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Zimbabwe NGO Says Don't Pre-Judge Parliamentary Elections

Recently, a number of election observers and rights group said they doubted Zimbabwe’s upcoming parliamentary elections would be free and fair. But a Zimbabwean NGO says it’s too soon to give such an assessment.

Rindai Chipfunde is the national director for Zimbabwe Election Support Network. From Harare, she spoke to English to Africa reporter Joe De Capua about the status of the election process.

She says, “In terms of our operations, so far we’ve got 6,000 observers invited we’re in the process of bringing them all over the country for accreditation.” She says the announcement of the location of the polling stations was made earlier than the last elections, making it easier to assign election observers to their posts.

But the processing of the observers is slow. Ms. Chipfunde blames that on the high cost of transporting the observers around the country, as well as the cost of accommodations in some cases. She calls on Zimbabwe’s Election Commission to find a quicker, easier way of accreditation that would allow the observers to be approved without having to travel to the capital.

Ms. Chipfunde says the election climate has been more peaceful. “Previously, we saw and witnessed the political violence, many incidents, especially during the campaigning pre-election period. But this time around there is less voter violence.”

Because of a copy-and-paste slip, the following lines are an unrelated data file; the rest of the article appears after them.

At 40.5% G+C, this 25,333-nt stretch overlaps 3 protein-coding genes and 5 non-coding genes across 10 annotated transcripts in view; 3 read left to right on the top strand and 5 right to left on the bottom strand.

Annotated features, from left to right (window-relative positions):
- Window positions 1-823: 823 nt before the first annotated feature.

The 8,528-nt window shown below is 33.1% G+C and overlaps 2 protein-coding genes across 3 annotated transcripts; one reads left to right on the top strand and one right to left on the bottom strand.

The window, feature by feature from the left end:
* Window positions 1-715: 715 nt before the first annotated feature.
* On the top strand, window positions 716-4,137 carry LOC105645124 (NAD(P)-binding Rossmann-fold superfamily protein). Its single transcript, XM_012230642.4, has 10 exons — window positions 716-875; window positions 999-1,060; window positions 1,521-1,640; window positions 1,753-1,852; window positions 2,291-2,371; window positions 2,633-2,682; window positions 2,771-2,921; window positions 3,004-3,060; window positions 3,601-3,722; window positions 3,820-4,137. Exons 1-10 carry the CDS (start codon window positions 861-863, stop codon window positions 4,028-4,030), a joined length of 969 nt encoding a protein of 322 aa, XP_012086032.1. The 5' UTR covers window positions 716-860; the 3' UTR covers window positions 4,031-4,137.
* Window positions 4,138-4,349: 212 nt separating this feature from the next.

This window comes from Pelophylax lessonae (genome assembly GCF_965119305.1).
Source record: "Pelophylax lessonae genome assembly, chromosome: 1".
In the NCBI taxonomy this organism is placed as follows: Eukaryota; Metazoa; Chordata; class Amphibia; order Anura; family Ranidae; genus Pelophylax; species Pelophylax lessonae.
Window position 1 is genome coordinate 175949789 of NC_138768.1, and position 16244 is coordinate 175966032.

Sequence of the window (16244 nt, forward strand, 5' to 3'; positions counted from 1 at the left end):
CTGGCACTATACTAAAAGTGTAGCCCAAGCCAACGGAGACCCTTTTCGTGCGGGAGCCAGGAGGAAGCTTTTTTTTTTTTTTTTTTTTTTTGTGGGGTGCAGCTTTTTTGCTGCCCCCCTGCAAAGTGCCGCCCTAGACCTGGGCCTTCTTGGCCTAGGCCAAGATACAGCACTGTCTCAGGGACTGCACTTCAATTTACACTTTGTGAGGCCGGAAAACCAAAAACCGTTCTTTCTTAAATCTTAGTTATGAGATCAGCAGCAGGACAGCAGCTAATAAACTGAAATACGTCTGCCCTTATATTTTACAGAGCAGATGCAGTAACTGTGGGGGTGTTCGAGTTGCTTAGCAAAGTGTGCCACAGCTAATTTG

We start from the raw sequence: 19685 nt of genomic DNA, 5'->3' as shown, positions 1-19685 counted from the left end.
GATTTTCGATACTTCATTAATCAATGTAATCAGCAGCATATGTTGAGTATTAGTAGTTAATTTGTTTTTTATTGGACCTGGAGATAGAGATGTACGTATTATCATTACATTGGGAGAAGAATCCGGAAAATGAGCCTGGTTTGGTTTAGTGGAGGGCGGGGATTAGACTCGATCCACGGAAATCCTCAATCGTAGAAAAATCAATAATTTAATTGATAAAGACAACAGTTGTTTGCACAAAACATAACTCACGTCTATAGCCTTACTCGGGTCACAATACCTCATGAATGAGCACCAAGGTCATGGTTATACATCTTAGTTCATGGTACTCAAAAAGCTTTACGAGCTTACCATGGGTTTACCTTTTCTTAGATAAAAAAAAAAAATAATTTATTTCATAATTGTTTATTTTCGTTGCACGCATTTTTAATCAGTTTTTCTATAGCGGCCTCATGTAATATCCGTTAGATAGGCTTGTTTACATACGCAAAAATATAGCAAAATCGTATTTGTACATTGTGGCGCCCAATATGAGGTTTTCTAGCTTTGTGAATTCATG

Responding to statements by some South African observers and human rights groups that the elections would not be free and fair, the NGO official says, “The Zimbabwe Election Support Network is going to observe the election. For one to judge whether the election is free and fair you need to look at the pre-election period itself, polling dates and post-election events. So it would be really pre-judging the election right now to say to say the election is not going to be free and fair. I think let’s see the whole process.” She says her group will assess the whole election process and will be in a position to judge what happened and issue a report on its findings.

She does credit some of the changes to internaal and outside pressure.